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Technically, the date in which Serbia should join the E.U is 2021- when the next financial cycle starts, a time when most integrations take place to take best advantage of the assimilation process. Yet, with all of these issues, there are those who doubt that Serbia will ever actually join the E.U- or whether it will instead, like Bosnia, exist in a constant flux between being available to join and actually joining.

With the current Greek debt crisis threatening to cause Greece to leave the Eurozone possibility spilling out to other countries, such as Portugal, the future of Serbia entering the E.U seems even more in doubt that ever. What this means for the country I don’t know- as I said, corruption, unemployment, and other problems still plague the country, and it seems that E.U integration is the driving force for the country to fix these problems. Should Serbia decide to forgo joining the Union, perhaps it will just become stagnate- or, then again, perhaps it can carve out its own place in the European community that stands between Russia in the east and the E.U and NATO in the west, much like Yugoslavia did during the Cold War.

In seeing Serbia and Bosnia, it seems that we’re only seeing 2 parts out of 7 of the situation in the Balkans. So far we’ve seen the perspective of the war in Bosnia and the perspective in Serbia, and likewise the modern political situations of both countries and the problems still facing them, but Croatia, Slovenia, Montenegro, Macedonia, and Kosovo each have their own sides to these stories. I want to know about the Yugoslav invasion of Slovenia from the Slovene perspective, or learn about Kraijina from a Croatian. So too do I want to know about Kosovo and the struggles it has face, of Macedonia’s own war in 2001 and its current debate on national identity with Greece, or the reasons behind Montenegro’s split from Serbia.

And that’s just the countries of the former Yugoslavia- not even the entire Balkans, which consists too of Albania, Greece, Romania, Bulgaria, each with their own histories and goals and identity, indignations and problems they struggle to face. As the dialogue winds down, I’ve only come to learn how much I don’t know- and how much, then, I want to know.

More blog posts coming soon in these last few days.

Nonviolent Resistance in Serbia: “CANVAS” and “Otpor!”

The Serbian people have never been one to be passive in the face of tyranny- at least not for long, if history is any proof. From “Black George” and his struggle against the Ottomans in 1835 to Gregory Princip and the assassination of Archduke Franz Ferdinand in 1914 to Tito’s resistance against the Nazis in 1941, the Serbs have always shown an inclination towards revolution and rebellion against those who would seek to oppress them and their nation- even if history would later label them as terrorists for their historically violent methods. Simply walk through the streets of Belgrade today, and you’ll still find yourself passing cafes and kafanas in which the revolutionary leaders of Serbia’s history once met and planned rebellions.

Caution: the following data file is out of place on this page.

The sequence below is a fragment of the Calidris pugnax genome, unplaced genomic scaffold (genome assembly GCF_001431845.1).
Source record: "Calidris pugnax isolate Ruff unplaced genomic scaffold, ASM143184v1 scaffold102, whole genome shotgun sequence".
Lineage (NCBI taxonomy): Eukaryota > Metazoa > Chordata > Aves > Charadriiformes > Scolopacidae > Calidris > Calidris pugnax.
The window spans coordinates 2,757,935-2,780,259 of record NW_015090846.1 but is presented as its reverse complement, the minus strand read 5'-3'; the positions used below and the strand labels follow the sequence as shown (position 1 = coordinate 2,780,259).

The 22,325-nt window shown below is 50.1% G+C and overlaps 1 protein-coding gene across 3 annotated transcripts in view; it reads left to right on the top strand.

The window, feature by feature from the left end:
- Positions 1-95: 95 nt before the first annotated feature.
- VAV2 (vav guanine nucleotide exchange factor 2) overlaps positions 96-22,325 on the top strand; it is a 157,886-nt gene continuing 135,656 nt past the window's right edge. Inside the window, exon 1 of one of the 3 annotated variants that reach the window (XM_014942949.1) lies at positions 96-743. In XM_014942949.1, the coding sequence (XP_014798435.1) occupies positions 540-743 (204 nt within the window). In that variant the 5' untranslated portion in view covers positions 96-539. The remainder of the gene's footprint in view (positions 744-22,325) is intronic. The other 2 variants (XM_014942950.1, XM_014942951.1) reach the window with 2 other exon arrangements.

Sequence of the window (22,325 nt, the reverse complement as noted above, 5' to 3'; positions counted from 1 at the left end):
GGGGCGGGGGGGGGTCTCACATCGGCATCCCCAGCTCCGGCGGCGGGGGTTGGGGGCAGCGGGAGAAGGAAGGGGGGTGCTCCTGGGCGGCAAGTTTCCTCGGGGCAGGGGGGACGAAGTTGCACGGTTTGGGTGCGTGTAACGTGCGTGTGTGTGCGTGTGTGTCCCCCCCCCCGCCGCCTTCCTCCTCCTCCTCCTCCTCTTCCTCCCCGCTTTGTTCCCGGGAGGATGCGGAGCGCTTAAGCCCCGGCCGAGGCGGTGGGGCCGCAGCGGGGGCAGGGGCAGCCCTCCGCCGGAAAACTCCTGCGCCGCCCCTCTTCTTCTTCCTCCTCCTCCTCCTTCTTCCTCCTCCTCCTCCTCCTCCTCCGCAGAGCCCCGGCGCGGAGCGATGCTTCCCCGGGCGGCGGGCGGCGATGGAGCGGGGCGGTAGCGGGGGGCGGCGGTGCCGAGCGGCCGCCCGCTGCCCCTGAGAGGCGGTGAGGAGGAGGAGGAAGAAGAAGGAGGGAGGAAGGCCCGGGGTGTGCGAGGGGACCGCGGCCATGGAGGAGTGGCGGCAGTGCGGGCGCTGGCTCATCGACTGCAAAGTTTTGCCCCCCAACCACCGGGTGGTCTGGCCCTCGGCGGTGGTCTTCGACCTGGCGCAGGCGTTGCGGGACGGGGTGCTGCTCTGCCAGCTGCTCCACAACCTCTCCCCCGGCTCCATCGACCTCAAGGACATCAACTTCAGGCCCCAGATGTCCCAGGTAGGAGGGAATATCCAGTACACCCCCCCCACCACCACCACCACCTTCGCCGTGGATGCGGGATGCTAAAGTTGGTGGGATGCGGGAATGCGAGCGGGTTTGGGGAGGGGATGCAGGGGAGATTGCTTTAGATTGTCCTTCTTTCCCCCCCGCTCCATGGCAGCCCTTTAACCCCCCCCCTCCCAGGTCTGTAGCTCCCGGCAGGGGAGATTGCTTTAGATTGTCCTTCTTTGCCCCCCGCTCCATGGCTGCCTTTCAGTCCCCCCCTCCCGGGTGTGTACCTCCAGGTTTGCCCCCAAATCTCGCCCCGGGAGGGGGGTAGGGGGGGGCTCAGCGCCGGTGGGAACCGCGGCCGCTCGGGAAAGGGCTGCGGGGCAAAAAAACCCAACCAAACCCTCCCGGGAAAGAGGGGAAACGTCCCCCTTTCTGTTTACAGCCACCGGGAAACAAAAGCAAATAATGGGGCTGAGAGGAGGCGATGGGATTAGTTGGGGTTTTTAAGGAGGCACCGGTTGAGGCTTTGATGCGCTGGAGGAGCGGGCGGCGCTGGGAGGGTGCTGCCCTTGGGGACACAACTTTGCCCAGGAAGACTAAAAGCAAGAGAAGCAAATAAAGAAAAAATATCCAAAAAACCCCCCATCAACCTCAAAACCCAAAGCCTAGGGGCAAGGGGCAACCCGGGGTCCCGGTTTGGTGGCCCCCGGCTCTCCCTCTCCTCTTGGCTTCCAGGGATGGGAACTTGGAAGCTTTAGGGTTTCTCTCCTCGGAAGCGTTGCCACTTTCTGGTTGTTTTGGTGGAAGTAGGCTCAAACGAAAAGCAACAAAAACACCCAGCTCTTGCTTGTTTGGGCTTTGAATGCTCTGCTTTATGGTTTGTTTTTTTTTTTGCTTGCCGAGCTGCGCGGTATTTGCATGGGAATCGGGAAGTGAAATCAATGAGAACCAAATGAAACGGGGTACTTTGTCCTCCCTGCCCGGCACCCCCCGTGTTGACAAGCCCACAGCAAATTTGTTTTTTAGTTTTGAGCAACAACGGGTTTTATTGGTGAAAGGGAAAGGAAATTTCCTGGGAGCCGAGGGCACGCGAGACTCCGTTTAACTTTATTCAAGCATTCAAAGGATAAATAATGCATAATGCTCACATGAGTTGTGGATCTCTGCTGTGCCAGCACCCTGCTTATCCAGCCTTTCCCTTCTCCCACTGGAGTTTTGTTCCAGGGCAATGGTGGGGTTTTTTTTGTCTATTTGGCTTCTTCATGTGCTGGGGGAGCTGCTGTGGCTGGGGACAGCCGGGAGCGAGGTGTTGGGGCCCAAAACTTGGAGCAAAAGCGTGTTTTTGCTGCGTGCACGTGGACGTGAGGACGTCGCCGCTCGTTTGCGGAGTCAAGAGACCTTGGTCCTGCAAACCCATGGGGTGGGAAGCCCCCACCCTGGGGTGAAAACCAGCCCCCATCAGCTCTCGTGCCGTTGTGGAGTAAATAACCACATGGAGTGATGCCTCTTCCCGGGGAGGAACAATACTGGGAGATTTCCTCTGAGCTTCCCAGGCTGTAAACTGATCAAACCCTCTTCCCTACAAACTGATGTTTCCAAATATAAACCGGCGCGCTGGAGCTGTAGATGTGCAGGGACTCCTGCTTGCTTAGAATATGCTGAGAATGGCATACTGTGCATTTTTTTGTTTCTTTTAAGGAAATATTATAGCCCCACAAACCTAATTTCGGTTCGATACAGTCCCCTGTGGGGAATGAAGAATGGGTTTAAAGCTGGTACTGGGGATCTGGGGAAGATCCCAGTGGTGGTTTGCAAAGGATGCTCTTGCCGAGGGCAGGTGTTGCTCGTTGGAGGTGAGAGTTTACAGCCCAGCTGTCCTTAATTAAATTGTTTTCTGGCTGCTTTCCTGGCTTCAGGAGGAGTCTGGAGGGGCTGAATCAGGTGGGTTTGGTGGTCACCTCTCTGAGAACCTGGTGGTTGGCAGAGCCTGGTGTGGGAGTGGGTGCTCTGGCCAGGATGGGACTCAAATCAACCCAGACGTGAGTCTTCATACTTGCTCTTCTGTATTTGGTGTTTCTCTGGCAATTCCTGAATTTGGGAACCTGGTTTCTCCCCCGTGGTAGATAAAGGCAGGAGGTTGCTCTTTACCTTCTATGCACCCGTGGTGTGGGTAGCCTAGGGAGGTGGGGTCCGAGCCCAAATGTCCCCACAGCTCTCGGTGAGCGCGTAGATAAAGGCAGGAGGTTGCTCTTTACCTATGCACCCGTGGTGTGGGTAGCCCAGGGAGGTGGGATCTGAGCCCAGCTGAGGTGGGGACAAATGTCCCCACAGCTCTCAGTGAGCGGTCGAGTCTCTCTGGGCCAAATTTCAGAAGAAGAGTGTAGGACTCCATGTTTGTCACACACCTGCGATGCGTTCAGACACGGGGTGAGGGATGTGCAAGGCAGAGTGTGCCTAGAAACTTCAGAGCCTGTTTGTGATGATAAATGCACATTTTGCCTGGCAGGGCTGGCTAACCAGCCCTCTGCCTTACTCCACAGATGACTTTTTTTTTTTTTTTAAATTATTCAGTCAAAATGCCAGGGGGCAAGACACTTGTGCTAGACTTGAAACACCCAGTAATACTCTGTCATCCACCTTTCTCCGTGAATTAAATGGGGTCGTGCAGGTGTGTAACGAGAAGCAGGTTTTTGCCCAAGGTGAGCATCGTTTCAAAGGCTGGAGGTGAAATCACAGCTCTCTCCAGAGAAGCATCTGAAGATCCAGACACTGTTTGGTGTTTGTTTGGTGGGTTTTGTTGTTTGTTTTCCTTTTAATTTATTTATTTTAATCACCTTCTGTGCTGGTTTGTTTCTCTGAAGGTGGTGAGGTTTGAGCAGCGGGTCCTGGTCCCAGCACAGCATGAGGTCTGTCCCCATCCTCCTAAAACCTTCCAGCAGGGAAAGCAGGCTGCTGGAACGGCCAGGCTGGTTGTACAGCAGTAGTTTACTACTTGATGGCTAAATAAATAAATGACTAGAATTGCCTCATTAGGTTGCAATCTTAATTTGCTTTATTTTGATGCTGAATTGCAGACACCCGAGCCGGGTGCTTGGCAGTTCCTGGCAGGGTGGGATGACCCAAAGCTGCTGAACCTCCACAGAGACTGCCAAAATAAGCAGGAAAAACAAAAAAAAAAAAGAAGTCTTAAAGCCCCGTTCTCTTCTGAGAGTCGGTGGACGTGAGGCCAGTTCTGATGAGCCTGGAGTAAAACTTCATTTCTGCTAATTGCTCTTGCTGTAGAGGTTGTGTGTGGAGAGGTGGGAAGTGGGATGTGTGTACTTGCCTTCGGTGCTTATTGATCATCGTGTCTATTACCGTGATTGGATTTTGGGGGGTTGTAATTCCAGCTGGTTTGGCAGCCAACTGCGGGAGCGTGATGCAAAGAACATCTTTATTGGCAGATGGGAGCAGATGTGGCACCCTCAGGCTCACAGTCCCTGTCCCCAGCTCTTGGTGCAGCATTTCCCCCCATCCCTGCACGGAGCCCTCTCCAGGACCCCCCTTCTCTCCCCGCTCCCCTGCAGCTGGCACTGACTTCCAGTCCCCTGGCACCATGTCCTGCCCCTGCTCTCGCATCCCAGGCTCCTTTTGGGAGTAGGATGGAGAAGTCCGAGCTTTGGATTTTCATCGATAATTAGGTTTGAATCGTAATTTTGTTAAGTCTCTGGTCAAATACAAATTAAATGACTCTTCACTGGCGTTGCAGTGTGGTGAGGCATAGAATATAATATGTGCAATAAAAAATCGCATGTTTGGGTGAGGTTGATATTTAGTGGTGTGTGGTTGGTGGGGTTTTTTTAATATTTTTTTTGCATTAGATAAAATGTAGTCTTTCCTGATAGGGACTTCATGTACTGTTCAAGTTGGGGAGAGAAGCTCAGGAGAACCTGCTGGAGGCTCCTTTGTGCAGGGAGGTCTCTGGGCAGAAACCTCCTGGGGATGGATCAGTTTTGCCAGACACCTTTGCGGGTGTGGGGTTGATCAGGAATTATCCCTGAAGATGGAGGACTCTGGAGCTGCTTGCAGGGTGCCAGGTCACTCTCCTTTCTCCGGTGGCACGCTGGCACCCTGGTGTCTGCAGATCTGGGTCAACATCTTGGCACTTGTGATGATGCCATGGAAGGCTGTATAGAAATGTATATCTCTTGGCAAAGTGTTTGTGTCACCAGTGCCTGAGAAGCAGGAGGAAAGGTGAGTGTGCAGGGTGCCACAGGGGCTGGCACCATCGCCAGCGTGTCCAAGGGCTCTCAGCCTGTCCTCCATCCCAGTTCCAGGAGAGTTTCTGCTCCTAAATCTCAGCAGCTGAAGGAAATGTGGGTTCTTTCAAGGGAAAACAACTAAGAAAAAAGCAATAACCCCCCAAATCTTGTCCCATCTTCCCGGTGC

Yet of all of these outside empires that sought to keep Serbia under their fist- the Ottomans, the Austro-Hungarians, the Nazis- one of the most oppressive tyrants in Serbia’s history (aside from the Nazis, mind you) comes from within Serbia itself: Slobodan Milošovič, the dictatorial president of Serbia and later the Federal Republic of Yugoslavia (better known as “Serbia and Montenegro”). During the ’90s, Miloševič was largely responsible for the breakup of Yugoslavia and the myriad of wars that came from it: Slovakia, Croatia, Macedonia, Kosovo and of course Bosnia. It was Miloševič who supported the Bosnian Serbs in the Republika Srpska and the Croatian Serbs in Krajina and Slavonia in their methods of ethnic cleansing, ultimately resulting in such events as the massacres of Višigrad and Srebrenica and the Siege of Sarajevo. Nor was he a saint to the Serbian people, either. His actions resulted in a ten-year economic embargo by the UN on Serbia, which brought economic hardship on millions of Serbs, and rigged elections to keep himself in power even as many Serbs continuously attempted to vote him out of office.

In 1999, after the NATO bombings of Belgrade following the events in Kosovo, the people of Serbia had finally reached a breaking point. In the tradition of Serbian history, 11 young students met in a cafe in Belgrade to find a way to remove Milošević from power and allow Serbia to build a new future independent of his tyrannical shadow. Yet, unlike Princip, Tito, or Black George, they decide to pursue their campaign entirely through nonviolence, in the spirit of the Civil Rights Movement in the states or Ghandi in India.

Their movement became known as “Otpor!”- resist- and over the course of two years, they grew from a small group of 11 students to a force of activists 70,000 strong, all determined to oust Miloševič from power by any means necessary- provided, of course, that those means were completely nonviolent.